Time is an invaluable resource as it cannot be manipulated or recuperated. All people, with their diverse life experiences have knowledge, valuable to the ones that lack it. These two resources combined empower people to collaborate on various projects and initiatives.
Think of it this way: Would your students learn faster if you helped facilitate their learning in some way as a teacher, or if you told them to learn X by whatever means possible and get back to you in two days? It wouldn’t be a huge stretch to say that your students would likely learn more about subject X with some facilitation from a person who already knows something about the topic.
Enter the concept of time banking: what if any individual could help another learn by using time as currency? How could that play into our educational system?
Time Bank is a collaborative system that allows individuals to exchange skills and services using time as currency. You can apply this concept to improve the educational ecosystem by allowing students and educators to locate the right mentor that can help them to improve their skills or fulfill their knowledge needs. Teachers can mentor students, students can mentor other students, students can mentor teachers, and mentors can be in any location, thanks to the flexibility offered by technology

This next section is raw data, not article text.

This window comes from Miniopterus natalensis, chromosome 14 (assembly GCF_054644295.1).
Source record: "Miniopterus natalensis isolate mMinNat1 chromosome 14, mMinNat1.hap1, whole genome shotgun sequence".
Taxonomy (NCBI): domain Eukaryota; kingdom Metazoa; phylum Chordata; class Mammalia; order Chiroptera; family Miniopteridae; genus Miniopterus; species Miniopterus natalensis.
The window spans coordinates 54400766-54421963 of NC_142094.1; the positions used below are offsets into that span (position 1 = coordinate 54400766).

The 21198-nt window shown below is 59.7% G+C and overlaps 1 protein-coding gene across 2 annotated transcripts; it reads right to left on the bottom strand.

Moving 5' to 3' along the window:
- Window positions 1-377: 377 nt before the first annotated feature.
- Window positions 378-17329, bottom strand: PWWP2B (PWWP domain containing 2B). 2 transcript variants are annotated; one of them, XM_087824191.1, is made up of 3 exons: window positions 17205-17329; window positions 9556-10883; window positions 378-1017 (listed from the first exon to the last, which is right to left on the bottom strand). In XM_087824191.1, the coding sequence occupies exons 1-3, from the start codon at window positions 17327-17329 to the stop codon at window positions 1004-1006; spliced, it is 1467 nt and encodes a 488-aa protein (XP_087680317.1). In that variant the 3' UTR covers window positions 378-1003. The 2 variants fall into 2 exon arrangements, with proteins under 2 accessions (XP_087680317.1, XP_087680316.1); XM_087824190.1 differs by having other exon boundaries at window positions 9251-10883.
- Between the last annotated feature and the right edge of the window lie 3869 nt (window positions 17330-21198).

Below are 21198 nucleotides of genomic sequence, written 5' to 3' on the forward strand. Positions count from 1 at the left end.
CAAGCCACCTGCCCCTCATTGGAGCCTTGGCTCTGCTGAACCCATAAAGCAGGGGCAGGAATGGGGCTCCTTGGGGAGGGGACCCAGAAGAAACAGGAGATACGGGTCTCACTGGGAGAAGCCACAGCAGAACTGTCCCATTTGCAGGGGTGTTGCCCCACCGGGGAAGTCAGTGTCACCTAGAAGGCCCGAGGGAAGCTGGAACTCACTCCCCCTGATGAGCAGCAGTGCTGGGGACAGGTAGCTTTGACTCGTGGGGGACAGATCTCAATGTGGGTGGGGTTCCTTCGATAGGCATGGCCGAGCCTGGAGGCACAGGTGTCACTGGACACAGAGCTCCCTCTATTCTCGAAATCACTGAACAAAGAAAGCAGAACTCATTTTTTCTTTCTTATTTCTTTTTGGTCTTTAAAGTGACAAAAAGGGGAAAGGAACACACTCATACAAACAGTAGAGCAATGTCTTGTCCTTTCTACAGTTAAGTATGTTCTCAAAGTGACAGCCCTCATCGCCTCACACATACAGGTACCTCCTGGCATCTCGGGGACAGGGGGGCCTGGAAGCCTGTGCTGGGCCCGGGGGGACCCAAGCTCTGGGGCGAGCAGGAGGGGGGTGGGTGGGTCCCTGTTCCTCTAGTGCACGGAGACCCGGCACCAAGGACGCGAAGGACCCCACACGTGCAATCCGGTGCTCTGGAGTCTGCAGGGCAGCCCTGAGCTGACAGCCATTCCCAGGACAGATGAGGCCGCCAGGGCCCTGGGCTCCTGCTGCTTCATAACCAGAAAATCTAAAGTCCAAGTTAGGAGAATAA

As an example, student A is very interested in social media trends and they’re planning on writing an academic paper on the topic. A general internet search yields an overwhelming amount of material, which the student has to sift through and verify as a solid resource. With a time banking system, Student A can search for an expert in the arena of social media trends and contact a mentor, with whom the student contracts for a specific amount of time (an hour, for example). Student A transfers one hour of time into the mentor’s account. That mentor, in turn, can use that time to learn another skill or gain information from a different mentor in a different subject area, depending on what the mentor’s needs are.
This concept can be easily applied in the classroom, school-wide, or within extracurriculars – and can be a particularly great way to get students in the mindset of understanding subject matter or skills in a way that allows them to explain them to others (stretching across multiple levels of Bloom’s Taxonomy).
Educators can apply the concept to professional development, as well. This could be within a larger online and in-person community, or within a single school or district community. Educators can share their expertise – ranging from technology integration to classroom and time management. Think of it as paying with information – and getting paid in information!